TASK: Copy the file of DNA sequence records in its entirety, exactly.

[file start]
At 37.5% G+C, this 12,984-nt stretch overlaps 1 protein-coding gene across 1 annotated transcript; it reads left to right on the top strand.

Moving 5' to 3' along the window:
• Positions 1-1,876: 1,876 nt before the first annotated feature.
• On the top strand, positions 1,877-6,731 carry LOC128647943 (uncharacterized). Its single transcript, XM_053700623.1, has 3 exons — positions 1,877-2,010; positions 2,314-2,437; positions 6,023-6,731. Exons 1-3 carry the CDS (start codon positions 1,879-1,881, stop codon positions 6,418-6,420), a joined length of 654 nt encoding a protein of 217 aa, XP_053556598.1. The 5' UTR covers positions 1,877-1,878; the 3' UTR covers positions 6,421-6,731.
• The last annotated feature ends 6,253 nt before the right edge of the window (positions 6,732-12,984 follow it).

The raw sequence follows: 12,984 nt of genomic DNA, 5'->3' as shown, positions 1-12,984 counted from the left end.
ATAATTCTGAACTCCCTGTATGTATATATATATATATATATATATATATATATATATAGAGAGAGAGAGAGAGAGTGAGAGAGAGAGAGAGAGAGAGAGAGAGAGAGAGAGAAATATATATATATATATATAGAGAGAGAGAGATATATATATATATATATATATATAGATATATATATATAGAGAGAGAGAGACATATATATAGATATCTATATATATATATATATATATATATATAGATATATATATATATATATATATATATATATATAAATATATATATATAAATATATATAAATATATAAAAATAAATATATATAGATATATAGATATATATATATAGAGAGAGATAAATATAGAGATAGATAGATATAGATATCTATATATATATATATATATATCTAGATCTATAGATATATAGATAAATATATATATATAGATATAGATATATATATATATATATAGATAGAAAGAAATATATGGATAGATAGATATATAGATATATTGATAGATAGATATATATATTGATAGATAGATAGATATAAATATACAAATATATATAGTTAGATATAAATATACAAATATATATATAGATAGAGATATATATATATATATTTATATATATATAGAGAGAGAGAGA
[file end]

At 37.5% G+C, this 12,984-nt stretch overlaps 1 protein-coding gene across 1 annotated transcript; it reads left to right on the top strand.

Moving 5' to 3' along the window:
• Positions 1-1,876: 1,876 nt before the first annotated feature.
• On the top strand, positions 1,877-6,731 carry LOC128647943 (uncharacterized). Its single transcript, XM_053700623.1, has 3 exons — positions 1,877-2,010; positions 2,314-2,437; positions 6,023-6,731. Exons 1-3 carry the CDS (start codon positions 1,879-1,881, stop codon positions 6,418-6,420), a joined length of 654 nt encoding a protein of 217 aa, XP_053556598.1. The 5' UTR covers positions 1,877-1,878; the 3' UTR covers positions 6,421-6,731.
• The last annotated feature ends 6,253 nt before the right edge of the window (positions 6,732-12,984 follow it).

The raw sequence follows: 12,984 nt of genomic DNA, 5'->3' as shown, positions 1-12,984 counted from the left end.
ATAATTCTGAACTCCCTGTATGTATATATATATATATATATATATATATATATATATAGAGAGAGAGAGAGAGAGTGAGAGAGAGAGAGAGAGAGAGAGAGAGAGAGAGAGAAATATATATATATATATATAGAGAGAGAGAGATATATATATATATATATATATATAGATATATATATATAGAGAGAGAGAGACATATATATAGATATCTATATATATATATATATATATATATATAGATATATATATATATATATATATATATATATATAAATATATATATATAAATATATATAAATATATAAAAATAAATATATATAGATATATAGATATATATATATAGAGAGAGATAAATATAGAGATAGATAGATATAGATATCTATATATATATATATATATATCTAGATCTATAGATATATAGATAAATATATATATATAGATATAGATATATATATATATATATAGATAGAAAGAAATATATGGATAGATAGATATATAGATATATTGATAGATAGATATATATATTGATAGATAGATAGATATAAATATACAAATATATATAGTTAGATATAAATATACAAATATATATATAGATAGAGATATATATATATATATTTATATATATATAGAGAGAGAGAGA